Jack Hitt

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Jack Hitt
Jack Hitt 2013.jpg
Born1957
Charleston, South Carolina
OccupationAuthor, editor, journalist
LanguageEnglish
NationalityAmerican
CitizenshipUnited States
Alma materThe University of The South
Notable awardsLivingston Award, two Peabody Awards
SpouseLisa Sanders
Children2

Jack Hitt is an American author. He has been a contributing editor to Harper's, The New York Times Magazine, This American Life, and the now-defunct magazine Lingua Franca. His work has appeared in such publications as Outside Magazine, Rolling Stone, Wired, Mother Jones, Slate, and Garden & Gun.

In 1990, he received the Livingston Award, along with Paul Tough, for an article they wrote about computer hackers that was published in Esquire. Jack has written and edited multiple books, and has had articles selected for inclusion in Best American Science Writing 2006, Best American Travel Writing 2005, and in Ira Glass's The New Kings of Nonfiction (2007). In 2006, an episode of This American Life that Jack contributed to called "Habeus Schmabeus" won a Peabody Award. Hitt also co-hosted the Gimlet Media Podcast Uncivil along with Chenjerai Kumanyiki between 2017 and 2018. Uncivil won a Peabody award in 2017 for the episode titled "The Raid".

Biography[edit]

Personal life[edit]

John T. L. "Jack" Hitt was born in 1957 in Charleston, South Carolina to Ann Leonard Hitt and Robert Hitt Jr.[1][2] He was the youngest of five children.[1] He was raised in Charleston and attended the Porter-Gaud School.[3][4][2] At Porter-Gaude, Hitt got his start in writing by contributing to and editing the school's literary magazine.[5] While growing up in Charleston, Hitt lived in the same neighborhood as Dawn Langley Simmons who would receive one of the first sex reassignment surgeries in the United States.[6][7]

Hitt attended the University of the South in Sewanee, Tennessee where he majored in comparative literature.[8] As an undergrad, he worked at the Learning Disabilities Center and taught math and English to teens and children.[8] He also tutored Latin.[8] He was president of the Spanish House and a member of the Spanish Honor Society.[8]

It was at Sewanee that Hitt first heard about the road to Santiago de Campostela.[9] He would write about the experience of walking the road in his first book, Off The Road: A Modern-Day Walk Down the Pilgrim's route into Spain.[10][9]

Hitt graduated from the University of the South in 1979.[9]

"I was nearly a Latin professor", said Hitt in an interview with The Atlantic. "Upon graduation, my Classics teacher warned me that while I'd read the hundred or so greatest works of Latin literature, post-graduate work meant reading the 1,000 'eh' works of Latin literature...I seized my diploma and I've never translated a line of Latin since."[11]

Hitt lived in an apartment in New York City for about 8 years[12] before he met and married his current wife Lisa Sanders in the late 1980s.[13][12] They live together in New Haven, Connecticut[2] and have two daughters.[14]

Jack Hitt's older brother Robert M. Hitt III[1] served as Secretary of Commerce for the state of South Carolina from January 2011 to June 2021.[15][16]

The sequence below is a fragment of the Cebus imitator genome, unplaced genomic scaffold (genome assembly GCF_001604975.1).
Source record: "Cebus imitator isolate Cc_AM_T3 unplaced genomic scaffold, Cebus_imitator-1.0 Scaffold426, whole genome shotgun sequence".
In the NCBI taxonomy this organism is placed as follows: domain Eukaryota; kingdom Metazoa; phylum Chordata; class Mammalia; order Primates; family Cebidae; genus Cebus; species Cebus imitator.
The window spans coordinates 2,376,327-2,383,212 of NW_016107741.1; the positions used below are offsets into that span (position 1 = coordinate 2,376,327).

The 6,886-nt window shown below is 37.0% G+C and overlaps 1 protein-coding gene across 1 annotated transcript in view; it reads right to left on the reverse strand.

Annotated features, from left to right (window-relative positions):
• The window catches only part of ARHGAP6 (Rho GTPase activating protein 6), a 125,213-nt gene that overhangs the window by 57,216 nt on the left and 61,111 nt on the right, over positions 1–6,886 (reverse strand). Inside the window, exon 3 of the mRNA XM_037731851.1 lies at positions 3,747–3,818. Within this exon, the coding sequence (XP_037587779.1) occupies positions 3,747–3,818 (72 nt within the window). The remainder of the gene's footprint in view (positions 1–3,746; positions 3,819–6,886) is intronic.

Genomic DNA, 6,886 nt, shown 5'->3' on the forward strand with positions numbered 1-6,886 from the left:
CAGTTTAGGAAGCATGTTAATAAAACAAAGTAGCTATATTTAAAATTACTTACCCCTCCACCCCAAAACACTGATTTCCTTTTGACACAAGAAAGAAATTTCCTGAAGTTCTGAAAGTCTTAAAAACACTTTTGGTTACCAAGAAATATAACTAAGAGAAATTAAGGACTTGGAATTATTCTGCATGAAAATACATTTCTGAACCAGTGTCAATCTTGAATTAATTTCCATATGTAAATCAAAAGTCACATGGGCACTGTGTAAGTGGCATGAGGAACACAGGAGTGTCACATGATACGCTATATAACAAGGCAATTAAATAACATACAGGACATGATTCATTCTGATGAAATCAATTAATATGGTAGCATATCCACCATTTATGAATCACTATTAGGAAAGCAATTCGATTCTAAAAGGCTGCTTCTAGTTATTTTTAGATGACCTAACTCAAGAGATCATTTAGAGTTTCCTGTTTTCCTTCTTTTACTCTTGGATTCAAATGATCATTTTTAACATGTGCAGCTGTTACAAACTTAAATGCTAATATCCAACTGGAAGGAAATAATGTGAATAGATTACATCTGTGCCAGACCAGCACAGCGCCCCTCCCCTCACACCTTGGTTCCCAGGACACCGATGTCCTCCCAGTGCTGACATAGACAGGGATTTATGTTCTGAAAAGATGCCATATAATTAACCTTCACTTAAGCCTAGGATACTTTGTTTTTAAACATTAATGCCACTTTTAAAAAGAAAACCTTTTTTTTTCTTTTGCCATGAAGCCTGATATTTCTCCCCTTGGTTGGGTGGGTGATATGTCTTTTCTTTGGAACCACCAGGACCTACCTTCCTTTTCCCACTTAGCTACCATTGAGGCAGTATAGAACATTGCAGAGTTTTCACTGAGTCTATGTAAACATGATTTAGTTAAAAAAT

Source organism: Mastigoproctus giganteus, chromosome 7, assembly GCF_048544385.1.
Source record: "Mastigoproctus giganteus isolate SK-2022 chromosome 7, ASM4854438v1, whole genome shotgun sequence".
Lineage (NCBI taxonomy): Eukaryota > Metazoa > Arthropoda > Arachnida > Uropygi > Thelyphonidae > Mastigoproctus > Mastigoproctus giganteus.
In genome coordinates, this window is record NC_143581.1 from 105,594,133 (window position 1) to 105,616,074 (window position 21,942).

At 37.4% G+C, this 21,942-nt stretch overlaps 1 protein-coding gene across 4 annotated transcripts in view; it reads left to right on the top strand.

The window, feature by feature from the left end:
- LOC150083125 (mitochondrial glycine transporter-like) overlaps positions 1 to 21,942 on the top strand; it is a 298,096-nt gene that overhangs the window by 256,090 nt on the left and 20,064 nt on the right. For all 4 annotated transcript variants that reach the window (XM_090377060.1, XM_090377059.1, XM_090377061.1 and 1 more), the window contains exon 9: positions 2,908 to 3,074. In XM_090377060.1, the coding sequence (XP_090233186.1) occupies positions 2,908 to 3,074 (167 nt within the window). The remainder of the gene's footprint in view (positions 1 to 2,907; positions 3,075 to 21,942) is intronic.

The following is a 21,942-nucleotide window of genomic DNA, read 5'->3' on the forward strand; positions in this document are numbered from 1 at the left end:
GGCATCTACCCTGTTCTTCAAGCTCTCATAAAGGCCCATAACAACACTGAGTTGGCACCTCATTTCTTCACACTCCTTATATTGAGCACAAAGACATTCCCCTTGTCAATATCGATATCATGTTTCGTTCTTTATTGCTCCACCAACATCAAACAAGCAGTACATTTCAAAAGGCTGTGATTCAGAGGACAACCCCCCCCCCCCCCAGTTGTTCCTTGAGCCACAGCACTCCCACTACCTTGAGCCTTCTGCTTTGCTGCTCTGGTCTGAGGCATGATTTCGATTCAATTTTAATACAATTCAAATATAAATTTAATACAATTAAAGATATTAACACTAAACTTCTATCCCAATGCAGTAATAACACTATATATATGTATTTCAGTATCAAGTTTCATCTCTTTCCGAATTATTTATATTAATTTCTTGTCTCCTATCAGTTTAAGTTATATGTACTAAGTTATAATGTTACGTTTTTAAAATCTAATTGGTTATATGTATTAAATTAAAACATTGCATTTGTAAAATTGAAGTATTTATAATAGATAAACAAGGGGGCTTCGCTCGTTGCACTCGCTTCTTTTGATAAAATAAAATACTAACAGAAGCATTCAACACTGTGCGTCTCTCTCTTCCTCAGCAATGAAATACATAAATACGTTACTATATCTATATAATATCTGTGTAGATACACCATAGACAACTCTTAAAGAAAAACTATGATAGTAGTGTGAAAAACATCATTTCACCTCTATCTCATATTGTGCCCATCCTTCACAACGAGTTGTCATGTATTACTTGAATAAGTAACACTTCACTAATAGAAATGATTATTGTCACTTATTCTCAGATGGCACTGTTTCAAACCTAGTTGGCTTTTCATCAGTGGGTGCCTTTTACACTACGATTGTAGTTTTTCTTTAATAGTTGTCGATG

Writing and journalism career[edit]

Jack Hitt, Mark Edward New Haven Connecticut, November 2013

Hitt has been a contributing editor to Harper's,[17] The New York Times Magazine,[17] This American Life,[17] and Lingua Franca.[18][19] He has also had articles published in Mother Jones,[20] Slate,[21] the Smithsonian,[22] Discover Magazine,[23] Rolling Stone,[24] GQ,[7] Wired,[25] Garden & Gun,[17] and Outside Magazine.[26]

Julie Snyder, Jack Hitt, Ira Glass and Torey Malatia accept the Peabody Award, June 2007

Hitt's New York Times Magazine piece about a dying language called "Say No More"[27] was selected for inclusion in The Best American Travel Writing 2005.[28] A piece originally published in Harper's titled "Mighty White of You: Racial Preferences Color America's Oldest Skulls and Bones"[29] was selected for inclusion in Best American Science Writing 2006.[30] Another piece from Harper's titled "Toxic Dreams: A California Town Finds Meaning in an Acid Pit",[31] was included in Ira Glass's The New Kings of Nonfiction (2007).[32]

Jack Hitt and Paul Tough won a Livingston award for an article published in Esquire they wrote about Hackers titled "Terminal Delinquents."[33][34][35]

Since 1996, Hitt has also been a contributing editor to the radio series This American Life.[36] Showrunner Ira Glass wrote an announcement for Hitt's show that included a listing of what he considered to be stand out episodes of This American Life that Hitt had contributed to.[37] That list included: "Fiasco," a story about a production of Peter Pan gone wrong;[38] "The Super," a story about a superintendent Hitt had in New York City who was a former member of a Brazilian death squad;[12] "Dawn," a story about his Charleston neighbor Dawn Langley Simmons (an early recipient of sex reassignment surgery);[6] "The Middle of Nowhere," a story about the small pacific island of Nauru;[39] and "Habeas Schmabeas," a story that contained multiple interviews with prisoners who had served time at Guantanamo Bay.[40][41]

This American Life won a Peabody Award in 2006 for "Habeas Schmabeas."[41]

Between 2017 and 2018, Hitt co-hosted the Gimlet Media podcast Uncivil along with Chenjerai Kumanyika.[42] The episode of Uncivil titled "The Raid" won a Peabody award in 2017.[43]

Hitt was a regular US correspondent on Nine to Noon, hosted by Kathryn Ryan on Radio New Zealand National.[44]

In 2012, Hitt was interviewed on The Colbert Report about his novel Bunch of Amateurs: A Search for the American Character.[45]

Between 2012 and 2013, Hitt performed a one-man show he wrote about his childhood and the outlandish characters he's met in his life called Making Up The Truth.[46][47]

Film[edit]

Jack Hitt and Paul Tough are both listed as consultants for the movie Hackers (1995).[48]

Parts of Hitt's novel Off the Road: A Modern-Day Walk Down the Pilgrim’s Route into Spain were reworked by Emilio Estevez and Martin Sheen into the movie The Way.[14][49][11]

Hit was interviewed for two documentaries; Split: A Divided America (2008)[50] and for Tower to the People (2015).[51]